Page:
I was at Dreamworld
while I was using this camera, and was heaving this heavy bag of camera, lenses and flash unit around. There was a particularly fascinating train around the inside of the theme park. It was a real steam engine, with hissing steam valves, wet, soppy steam pistons, heavy cranks and a large boiler. The driver had even invited me to the front of the train onto the track to get a better view of the mechanical parts while the train stopped at a station. I missed a close up of the hissing, steaming and dripping pistons because I was out of film. Crap crap crap crap.
The film being exhausted, it was time to rewind it and get a new reel. Strangely enough, the rewind crank felt particularly tight. So I exerted a bit of force, and it cranked a few cycles before loosening abruptly. Not a good sign. I consulted the user manual, only to find out that I was too late- I did not depress the rewind button at the bottom of the camera case.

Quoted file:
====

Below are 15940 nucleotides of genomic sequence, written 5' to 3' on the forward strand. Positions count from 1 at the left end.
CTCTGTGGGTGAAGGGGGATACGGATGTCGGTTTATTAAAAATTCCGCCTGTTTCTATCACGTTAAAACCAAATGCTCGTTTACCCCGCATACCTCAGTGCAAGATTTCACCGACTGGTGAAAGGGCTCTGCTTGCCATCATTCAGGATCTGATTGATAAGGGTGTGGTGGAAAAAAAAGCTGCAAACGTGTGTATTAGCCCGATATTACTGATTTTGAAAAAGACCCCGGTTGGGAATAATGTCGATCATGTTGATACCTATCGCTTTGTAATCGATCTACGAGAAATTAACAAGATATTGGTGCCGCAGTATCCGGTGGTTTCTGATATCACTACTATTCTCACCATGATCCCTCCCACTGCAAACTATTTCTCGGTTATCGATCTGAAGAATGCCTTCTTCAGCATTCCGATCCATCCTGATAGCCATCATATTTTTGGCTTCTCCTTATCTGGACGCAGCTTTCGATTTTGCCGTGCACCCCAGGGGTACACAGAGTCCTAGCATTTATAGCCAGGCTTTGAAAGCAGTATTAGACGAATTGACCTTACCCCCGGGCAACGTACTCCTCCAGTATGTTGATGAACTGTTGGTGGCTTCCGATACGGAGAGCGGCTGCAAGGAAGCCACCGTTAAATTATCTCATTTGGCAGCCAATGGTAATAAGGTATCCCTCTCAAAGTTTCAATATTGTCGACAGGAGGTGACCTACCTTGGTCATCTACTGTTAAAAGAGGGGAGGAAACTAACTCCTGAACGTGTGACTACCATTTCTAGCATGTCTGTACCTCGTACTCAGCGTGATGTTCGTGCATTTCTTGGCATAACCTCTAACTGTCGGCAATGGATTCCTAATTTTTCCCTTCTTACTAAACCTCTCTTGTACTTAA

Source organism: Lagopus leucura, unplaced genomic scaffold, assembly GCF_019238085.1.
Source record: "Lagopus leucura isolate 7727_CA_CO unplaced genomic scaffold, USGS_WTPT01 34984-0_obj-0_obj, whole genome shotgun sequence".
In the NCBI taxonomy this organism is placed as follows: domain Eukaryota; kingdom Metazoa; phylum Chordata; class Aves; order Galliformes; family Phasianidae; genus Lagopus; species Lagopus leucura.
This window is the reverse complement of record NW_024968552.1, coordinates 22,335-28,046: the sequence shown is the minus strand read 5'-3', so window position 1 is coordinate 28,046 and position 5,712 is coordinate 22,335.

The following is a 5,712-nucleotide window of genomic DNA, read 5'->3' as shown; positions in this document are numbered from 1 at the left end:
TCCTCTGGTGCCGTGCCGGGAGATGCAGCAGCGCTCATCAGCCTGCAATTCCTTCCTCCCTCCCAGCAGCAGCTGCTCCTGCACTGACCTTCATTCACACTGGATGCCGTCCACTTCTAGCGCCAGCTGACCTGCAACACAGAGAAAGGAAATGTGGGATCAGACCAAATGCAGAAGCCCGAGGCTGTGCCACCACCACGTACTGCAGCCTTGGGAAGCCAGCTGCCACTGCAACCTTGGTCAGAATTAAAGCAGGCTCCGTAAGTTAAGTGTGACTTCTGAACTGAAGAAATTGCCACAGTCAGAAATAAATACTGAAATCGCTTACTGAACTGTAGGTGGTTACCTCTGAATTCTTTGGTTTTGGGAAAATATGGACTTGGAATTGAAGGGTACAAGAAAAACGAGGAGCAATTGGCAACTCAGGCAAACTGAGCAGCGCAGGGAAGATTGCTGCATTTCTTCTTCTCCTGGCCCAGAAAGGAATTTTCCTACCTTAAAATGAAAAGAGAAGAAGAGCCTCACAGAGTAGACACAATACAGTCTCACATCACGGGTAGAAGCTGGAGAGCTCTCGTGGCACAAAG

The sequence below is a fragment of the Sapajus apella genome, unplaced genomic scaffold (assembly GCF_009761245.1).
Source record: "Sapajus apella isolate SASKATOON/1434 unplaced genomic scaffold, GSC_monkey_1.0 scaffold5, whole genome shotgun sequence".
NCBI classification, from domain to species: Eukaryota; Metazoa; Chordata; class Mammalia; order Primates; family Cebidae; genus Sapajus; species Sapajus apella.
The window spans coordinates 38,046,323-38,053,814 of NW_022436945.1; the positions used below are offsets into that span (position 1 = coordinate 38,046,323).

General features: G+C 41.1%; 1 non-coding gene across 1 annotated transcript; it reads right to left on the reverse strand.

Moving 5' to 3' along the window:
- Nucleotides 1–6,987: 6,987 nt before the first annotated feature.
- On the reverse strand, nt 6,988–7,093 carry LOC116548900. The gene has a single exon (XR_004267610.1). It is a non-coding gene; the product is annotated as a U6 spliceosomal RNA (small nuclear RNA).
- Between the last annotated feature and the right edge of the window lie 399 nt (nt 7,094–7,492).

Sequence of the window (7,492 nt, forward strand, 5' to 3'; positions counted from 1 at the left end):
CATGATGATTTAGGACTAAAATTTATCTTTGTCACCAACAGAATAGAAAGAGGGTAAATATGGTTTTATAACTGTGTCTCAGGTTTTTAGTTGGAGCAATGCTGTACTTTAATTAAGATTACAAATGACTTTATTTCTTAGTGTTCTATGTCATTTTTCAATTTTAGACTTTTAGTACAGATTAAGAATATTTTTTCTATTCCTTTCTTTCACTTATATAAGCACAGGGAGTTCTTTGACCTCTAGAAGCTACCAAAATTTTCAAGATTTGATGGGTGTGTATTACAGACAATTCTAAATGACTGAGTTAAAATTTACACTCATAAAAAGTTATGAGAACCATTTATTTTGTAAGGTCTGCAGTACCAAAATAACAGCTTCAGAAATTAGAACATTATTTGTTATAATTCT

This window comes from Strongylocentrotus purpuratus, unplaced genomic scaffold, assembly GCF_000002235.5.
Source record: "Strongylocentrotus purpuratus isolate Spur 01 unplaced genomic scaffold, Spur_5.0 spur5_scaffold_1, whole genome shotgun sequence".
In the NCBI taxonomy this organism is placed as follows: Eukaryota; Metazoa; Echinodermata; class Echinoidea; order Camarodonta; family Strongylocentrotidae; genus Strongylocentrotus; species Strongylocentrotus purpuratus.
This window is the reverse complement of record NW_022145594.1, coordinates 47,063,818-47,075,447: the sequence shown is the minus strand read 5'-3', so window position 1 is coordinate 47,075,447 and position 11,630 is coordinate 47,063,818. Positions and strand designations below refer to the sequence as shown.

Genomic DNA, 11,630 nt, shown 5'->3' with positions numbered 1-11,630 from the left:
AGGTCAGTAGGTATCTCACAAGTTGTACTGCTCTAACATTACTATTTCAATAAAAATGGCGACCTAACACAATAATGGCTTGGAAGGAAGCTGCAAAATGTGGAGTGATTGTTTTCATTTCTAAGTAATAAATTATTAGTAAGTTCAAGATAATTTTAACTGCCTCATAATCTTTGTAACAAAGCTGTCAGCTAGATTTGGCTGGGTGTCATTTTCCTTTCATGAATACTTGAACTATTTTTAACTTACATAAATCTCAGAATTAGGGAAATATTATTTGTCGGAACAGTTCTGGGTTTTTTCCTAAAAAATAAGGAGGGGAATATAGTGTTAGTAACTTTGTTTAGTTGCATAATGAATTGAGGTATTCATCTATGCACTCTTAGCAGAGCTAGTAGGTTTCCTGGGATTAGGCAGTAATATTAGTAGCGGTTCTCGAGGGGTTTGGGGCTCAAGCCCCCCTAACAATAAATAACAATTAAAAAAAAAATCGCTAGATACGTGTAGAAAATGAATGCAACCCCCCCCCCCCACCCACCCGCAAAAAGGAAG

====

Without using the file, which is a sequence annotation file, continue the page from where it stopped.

Fark- probably broke the film’s sprocket holes, and I would not be able to rewind it and get a new reel.
When I got back, an uncle put the entire assembly in a specifically designed light-proof bag and opened the case. Turns out I had pulled the strip of film out of the canister. The loose film was then put into the film box (thank heavens Kodak uses a black tub). Thus I can conclude that the rewind button engages a (reverse) gear set to pull the strip of film backwards into the canister.